Software development at and with Bytecraft - Part 3: Value

In this part we focus on value. What is value, how to measure it and how to add value in software development context?

If we look at the software as an end product, it's valuable when it saves money, makes money or protects revenue [1].

When looking at software from a development point of view, it's valuable when it's easily modifiable. Therefore, the most valuable thing to do is to maintain and improve software modifiability. That is, to keep software soft, easily changeable.

Also, in our daily work, we should focus on things that produce the most value and leave less valuable things later. Sooner we produce the value, the better.

There is also the value of process. If, for example, feature requirements are fuzzy or the feature itself might have a questionable value, we should stop and remove any uncertainties. This also applies to team work where we should eliminate waste and maximize value, for example, try to eliminate unnecessary meetings with too many participants.

Adding value

To add value, we typically have to modify software somehow.

If the software is easily modifiable, it therefore implies quality, since if the modifications were easy, there should be no defects or bugs. It also implies a short feedback loop where we can easily observe the modifications.

When software is easy to change, we can quickly get feedback. Does it build? Did the tests pass? Was the deployment successful? Does it work in production as intended? If it takes long to get feedback, software is not easily modifiable.

Easy to change also implies quality, since if a change would cause a bug or other unexpected extra work the change was not easy, after all.

Ability make quick changes without bugs is valuable.

We could try to distill this into following:

Easier to Change  ⇒  Short Feedback Loop  ⇒  Quality  ⇒  Value

It's worth noting that the software should be easily modifiable to all developers in a team, including newish junior developers (with some gentle guidance, perhaps). If making a change requires extensive experience about the project and senior developer skills, then the software is not easily modifiable.

Codebase that can be modified with ease to add, remove or modify features is just golden.

And this is the gist of it. To add value, keep software easily modifiable, or better, make it even easier to change.

Feedback loop

Fast feedback improves productivity and feedback loops occur almost everywhere.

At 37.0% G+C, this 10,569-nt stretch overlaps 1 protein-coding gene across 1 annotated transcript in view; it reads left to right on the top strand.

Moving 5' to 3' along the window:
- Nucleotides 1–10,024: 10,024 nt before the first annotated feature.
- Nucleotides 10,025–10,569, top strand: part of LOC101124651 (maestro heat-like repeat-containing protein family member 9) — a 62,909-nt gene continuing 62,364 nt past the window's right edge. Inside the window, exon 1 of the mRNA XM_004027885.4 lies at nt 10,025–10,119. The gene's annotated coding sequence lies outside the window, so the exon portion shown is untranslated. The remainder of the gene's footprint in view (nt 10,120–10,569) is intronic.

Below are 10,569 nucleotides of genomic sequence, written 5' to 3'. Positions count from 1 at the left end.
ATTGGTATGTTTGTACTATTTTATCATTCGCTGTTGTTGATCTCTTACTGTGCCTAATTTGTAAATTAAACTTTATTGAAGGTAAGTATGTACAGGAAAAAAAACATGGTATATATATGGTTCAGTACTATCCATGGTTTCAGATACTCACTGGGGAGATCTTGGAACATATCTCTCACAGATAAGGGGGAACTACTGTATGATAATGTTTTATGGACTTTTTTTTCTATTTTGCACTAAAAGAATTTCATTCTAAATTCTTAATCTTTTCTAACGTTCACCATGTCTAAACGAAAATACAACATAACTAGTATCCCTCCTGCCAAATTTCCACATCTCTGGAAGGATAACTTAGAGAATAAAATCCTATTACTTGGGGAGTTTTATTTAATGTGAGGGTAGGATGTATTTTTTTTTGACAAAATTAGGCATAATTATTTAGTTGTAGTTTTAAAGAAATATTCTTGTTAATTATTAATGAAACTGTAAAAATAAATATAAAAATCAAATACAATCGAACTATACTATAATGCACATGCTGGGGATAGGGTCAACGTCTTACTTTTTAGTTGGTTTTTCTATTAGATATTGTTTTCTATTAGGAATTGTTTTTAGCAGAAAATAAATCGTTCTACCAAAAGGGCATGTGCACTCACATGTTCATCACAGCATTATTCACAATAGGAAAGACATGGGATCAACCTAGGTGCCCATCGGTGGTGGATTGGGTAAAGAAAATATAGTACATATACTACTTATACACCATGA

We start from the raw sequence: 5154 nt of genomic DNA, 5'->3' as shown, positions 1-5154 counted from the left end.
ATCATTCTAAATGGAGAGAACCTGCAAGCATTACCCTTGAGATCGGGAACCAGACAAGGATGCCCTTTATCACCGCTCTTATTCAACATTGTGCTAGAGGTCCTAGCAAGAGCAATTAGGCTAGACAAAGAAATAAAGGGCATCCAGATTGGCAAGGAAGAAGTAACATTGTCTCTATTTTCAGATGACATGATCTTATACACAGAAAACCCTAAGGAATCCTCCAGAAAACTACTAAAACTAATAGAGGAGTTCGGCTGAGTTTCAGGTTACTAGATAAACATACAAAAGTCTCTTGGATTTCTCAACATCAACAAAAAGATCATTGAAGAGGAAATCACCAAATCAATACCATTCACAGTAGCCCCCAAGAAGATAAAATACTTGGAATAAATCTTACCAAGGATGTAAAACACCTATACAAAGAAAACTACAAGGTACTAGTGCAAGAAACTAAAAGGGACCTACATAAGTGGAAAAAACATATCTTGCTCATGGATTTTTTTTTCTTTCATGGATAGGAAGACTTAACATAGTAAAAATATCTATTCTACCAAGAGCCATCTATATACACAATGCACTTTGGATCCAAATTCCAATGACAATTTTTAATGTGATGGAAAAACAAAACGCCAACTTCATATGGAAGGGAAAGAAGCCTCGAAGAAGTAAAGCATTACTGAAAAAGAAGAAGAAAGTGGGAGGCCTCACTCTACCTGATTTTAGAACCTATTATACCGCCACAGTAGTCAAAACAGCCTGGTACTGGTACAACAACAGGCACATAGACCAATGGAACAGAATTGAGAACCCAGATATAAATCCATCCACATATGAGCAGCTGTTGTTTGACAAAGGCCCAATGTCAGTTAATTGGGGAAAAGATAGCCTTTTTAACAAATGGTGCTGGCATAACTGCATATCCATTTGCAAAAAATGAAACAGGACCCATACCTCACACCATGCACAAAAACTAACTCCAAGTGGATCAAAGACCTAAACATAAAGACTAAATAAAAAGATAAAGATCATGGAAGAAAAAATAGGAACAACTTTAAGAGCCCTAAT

It is not only a development time thing where we wait for feedback from the test suite.

In daily work, we need feedback on our peers in code review, for example. Is the Product Owner available when the team has questions?

And most importantly, customers need feedback on how changes impact the system. Driving business innovation requires experimentation and the faster we can experiment the better.

There is also one thing to keep in mind: feedback loops should be short even after years of intensive development. This requires some thinking ahead of how to arrange things.

Collecting metrics of various different feedback loops can be valuable. Are tests becoming slower? Number of bugs trending up? Lead time from feature request to production? etc.


Value in software development can be measured in various ways. One is the value of the delivered software product. Another is modifiability of the software: easily modifiable software is valuable. In daily work we should focus on things which produce the most value. And finally, the business value which we should keep clear in mind during development and value of the process by eliminating waste, like unnecessary meetings.

Adding value to software is essentially keeping the software easily modifiable. That is, it's not the value of the feature but the lead time from feature request to production.

Customers need quick feedback on how features form and affect the final software product. But this is not the only feedback loop in software development. Feedback loops occur almost everywhere, like test suites. Measuring different feedback loops is valuable and enables teams to react early if things start to go wrong.

In the next and final part of this blog series we talk about being a crafter at Bytecraft.

Earlier installments:


[1] Q&A about The Software Craftsman

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